What Does A Field Right-Of-Way Agent Actually Do?

By Christopher Morgan, CM Land Solutions | November 2010 Vol. 237 No. 11

Making proper landowner notifications on an integrity project is where the difference between an agent who specializes in integrity work and the average acquisition agent come to light. From this stage forward is where a field right-of-way agent can be the most influential in the outcome of the project. If handled right, an agent can start and maintain a smooth running, efficient project despite unexpected changes, or completely drop the ball and begin a chain of frustrating events.

The mistake most agents make at this stage is to simply make a phone call to the landowners and tell them there will be some maintenance work done on their property, and this is usually all the agent does unless there are damages to settle afterwards. To most landowners, this phone call about “maintenance” suggests there will be some simple, routine right-of-way mowing done and don’t think much of it. That is, until they see the 80,000 lbs. of equipment sitting on their gravel road. This is when the landowner becomes alarmed and confused, and the only person there to deal with the situation is the inspector or construction crew. The right-of-way agent has since moved on.

On the contrary, an agent familiar with integrity projects will always visit each dig location and attempt to make personal contact with the landowners. Face-to-face contact with the landowner accomplishes several things. First and most important, the agent establishes a personal relationship with the landowner and a trust that the agent truly cares about the landowner’s property. This is the time to explain the process, timeline, necessary equipment, and the necessity of the project, so there will be no surprises when digging begins.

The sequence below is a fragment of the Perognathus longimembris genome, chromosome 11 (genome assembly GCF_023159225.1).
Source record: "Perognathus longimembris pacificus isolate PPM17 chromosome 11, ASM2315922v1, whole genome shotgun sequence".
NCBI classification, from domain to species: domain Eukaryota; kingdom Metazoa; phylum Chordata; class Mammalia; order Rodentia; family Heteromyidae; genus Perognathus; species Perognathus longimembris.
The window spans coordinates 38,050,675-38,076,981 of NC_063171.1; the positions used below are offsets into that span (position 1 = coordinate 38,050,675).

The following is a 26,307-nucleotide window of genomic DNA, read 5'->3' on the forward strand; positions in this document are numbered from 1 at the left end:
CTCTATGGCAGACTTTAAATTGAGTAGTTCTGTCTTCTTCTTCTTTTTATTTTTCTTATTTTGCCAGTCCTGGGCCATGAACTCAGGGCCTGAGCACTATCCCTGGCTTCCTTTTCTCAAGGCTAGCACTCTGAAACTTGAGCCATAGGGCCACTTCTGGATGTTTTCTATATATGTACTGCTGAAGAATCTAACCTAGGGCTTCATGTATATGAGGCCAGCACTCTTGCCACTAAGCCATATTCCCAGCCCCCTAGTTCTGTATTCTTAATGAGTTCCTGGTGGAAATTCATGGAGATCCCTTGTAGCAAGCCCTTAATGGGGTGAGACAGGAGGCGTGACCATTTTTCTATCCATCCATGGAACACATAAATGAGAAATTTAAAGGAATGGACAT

Questioning a rancher about his cattle or horses and ensuring him that all precautions will be made to respect their presence will go far in building a good relationship. A landowner who understands the need to be on his property, is comfortable with the equipment and process on his property, knows he has a contact to direct questions and concerns, and is confident property damages will be addressed, is the same landowner who will stay out of the way and let the crews on site do their job.

One of the most important pre-job tasks of the agent should be to secure access to the dig locations. Too often this simple step is omitted by many agents. Access sometimes means simply making sure gates are unlocked or combinations are known. But other times, this could mean contacting additional landowners, noting the presence of load zoned bridges, understanding weather conditions and the terrain to be crossed, securing turnaround and parking locations for haul trucks, or many other aspects that may hold up crews once mobilized.

There is nothing worse on an integrity project than to have equipment that costs tens of thousands of dollars per day sitting, waiting on a gate to be unlocked. An agent who understands the access needs of an integrity crew can save a project tons of money and many headaches simply by having access secured beforehand.